11. Discussion

With aging populations, constrained financial systems, and enormous wastage within the current medical model of care, secondary care is becoming increasingly unaffordable and unsustainable. Greater decentralization of healthcare resources and supported autonomy will be necessary to reduce this burden cost. This will only be possible through advances in portable diagnostic systems, which are becoming increasingly accurate and smart due to advances in nanotechnology, electronics, bioinformatics and computer processing. Crowdsourced solutions such as the Tricorder X prize will likely propel this super-convergence of imaging, genomics, and low cost sensors into home-based integrated diagnostic systems [91]. In this paper, we have outlined a number of future space medicine technologies and demonstrated the value of integrating imaging, informatics, electrophysiology, and molecular technologies in a diagnostic to therapeutic continuum. Portability, low-cost, remote guidance with the preservation of autonomy are common needs in the delivery of community healthcare of both westernized and developing countries. These systems could potentially see wide usage in both ends of this spectrum. In addition, the systems demonstrated here are open-access and capable of receiving inputs from multiple vendor sources.

Through the use of case studies, we have shown the technologies described in this paper to have higher diagnostic accuracy than current methods. Supportive clinical data of these and other similar technologies is soon to emerge on a population basis. The novelty of these technologies and potential for disruption to established clinical practice however may impede their introduction in healthcare systems, where revenue is generated from high revenue investigations. For example a truly patient-centered approach to outpatient cardiovascular diagnostics in the future might consist of resting A-ECG together blood based biomarkers testing; followed up if a problem is identified with personalized ultrasound-based cardiac imaging. This non-invasive and inexpensive approach maintains sufficient accuracy whilst avoiding exposure of patients to any radiation during nominal, non-emergent outpatient diagnostic workups. It thereby also fulfills the crucial Hippocratic concept of “first do no harm”. While concerns regarding cost have frequently been raised, abetted by the generally helpful maxim that “less is often more”, it should be understood that when the results of these inexpensive technologies are intelligently integrated by clinicians who comprehend the “less is more” message, they typically result in prompter diagnosis, less need for invasive and expensive follow-up imaging. In addition, this leads to the improved stratification of patients into responder versus nonresponder groups for avoidance of expensive but potentially unnecessary and harmful treatment options.

Academic clinical medicine has become incredibly resistant to change, in part due to years of advocating approaches that are at best “evidence-based” only in the sense of populations, not in the more important sense of the individual. For instance, there is now an expectation in cardiovascular medicine that clinical adoption cannot occur until a large, multicentre, randomized-controlled outcomes trial has been performed. In addition, individual hypotheses are tested sequentially, a model that is ultimately not feasible for personalized medicine. Adoption of many of these technologies may initially need to occur more on the basis of inductive and personal rather than deductive and population-based approaches, realising that with close scrutiny and experience, the ideal applications, niches and algorithms for the use of these powerful technologies will reveal themselves over time.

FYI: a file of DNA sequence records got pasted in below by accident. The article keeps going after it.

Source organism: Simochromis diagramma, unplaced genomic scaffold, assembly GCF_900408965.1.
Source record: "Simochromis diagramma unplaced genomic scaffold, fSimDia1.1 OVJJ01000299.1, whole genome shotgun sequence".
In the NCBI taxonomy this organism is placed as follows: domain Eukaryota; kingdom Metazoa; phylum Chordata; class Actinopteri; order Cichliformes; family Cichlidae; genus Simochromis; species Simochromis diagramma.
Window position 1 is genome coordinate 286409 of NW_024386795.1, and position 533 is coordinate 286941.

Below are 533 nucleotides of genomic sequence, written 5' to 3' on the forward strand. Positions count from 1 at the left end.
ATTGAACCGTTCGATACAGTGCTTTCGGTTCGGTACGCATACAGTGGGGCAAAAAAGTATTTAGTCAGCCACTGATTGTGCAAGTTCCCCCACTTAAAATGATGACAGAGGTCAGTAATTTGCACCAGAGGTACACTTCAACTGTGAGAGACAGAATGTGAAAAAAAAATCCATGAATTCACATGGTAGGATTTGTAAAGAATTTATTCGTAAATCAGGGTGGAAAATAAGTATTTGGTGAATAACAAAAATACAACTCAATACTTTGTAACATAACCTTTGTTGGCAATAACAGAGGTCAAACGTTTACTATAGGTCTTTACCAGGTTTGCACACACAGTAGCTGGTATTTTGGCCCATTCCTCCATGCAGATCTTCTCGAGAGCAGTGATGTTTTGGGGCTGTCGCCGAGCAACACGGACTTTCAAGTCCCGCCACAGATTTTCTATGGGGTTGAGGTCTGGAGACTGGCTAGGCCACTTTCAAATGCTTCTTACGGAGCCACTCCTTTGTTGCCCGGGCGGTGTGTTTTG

Even though the platforms for genomic science and bioinformatics are maturing, there are many areas unprepared for its implementation. Education of medical students, physicians in training and specialists is essential to ensure that the benefits and utility of these fields are not lost. Decision support and result visualization also need to be seamless and understandable. Novel engaging methods of reporting, using mobile devices, and interactive and intuitive visualizations will be needed. Augmented and virtual reality holds significant potential in this regard as an aid for teaching purposes, not only in remote and automated guidance, but also in demonstrating visuospatial problems such as 3D cardiac anatomy and physiology. For example, virtual and augmented reality have been used in sonographer training for echocardiography and will probably be the only way for skilled procedures to be delivered into the hands of the unskilled [92].

The common theme within these technologies is personalization. Although it is widely held that this concept relates only to genomic medicine, it encompasses a far greater whole which includes delivering personally relevant information to patients. Reducing a person to images, physiologic data and DNA has added immense complexity to managing patients in practice and has the potential to dehumanise the patient interaction as less time may be spent in face to face contact [93]. Simplifying the delivery of genomic information by masking the underlying systems and reducing the perceived complexity will be required to make these technologies work in a busy clinical environment while maintaining a personal touch.

In general, entrenched dogma changes slowly; however, excessively reductionist and population-centric approaches to healthcare are increasingly giving way to newer, more integrative and individualized approaches. Whilst previously lacking an evidence base, some traditional forms of healthcare have long argued for the same focus on the individual as a collective whole. Remarkably, this has many parallels with genomics and perhaps, unsurprisingly, these traditional forms of healthcare are being shown to have a genomic basis [94]. Whilst westernized medicine has discarded centuries-old perceptions of health as excessively simple, these older, more integrative, ‘systems’ perceptions may in fact have significantly greater relevance to the future of medicine than realized (Figure 9).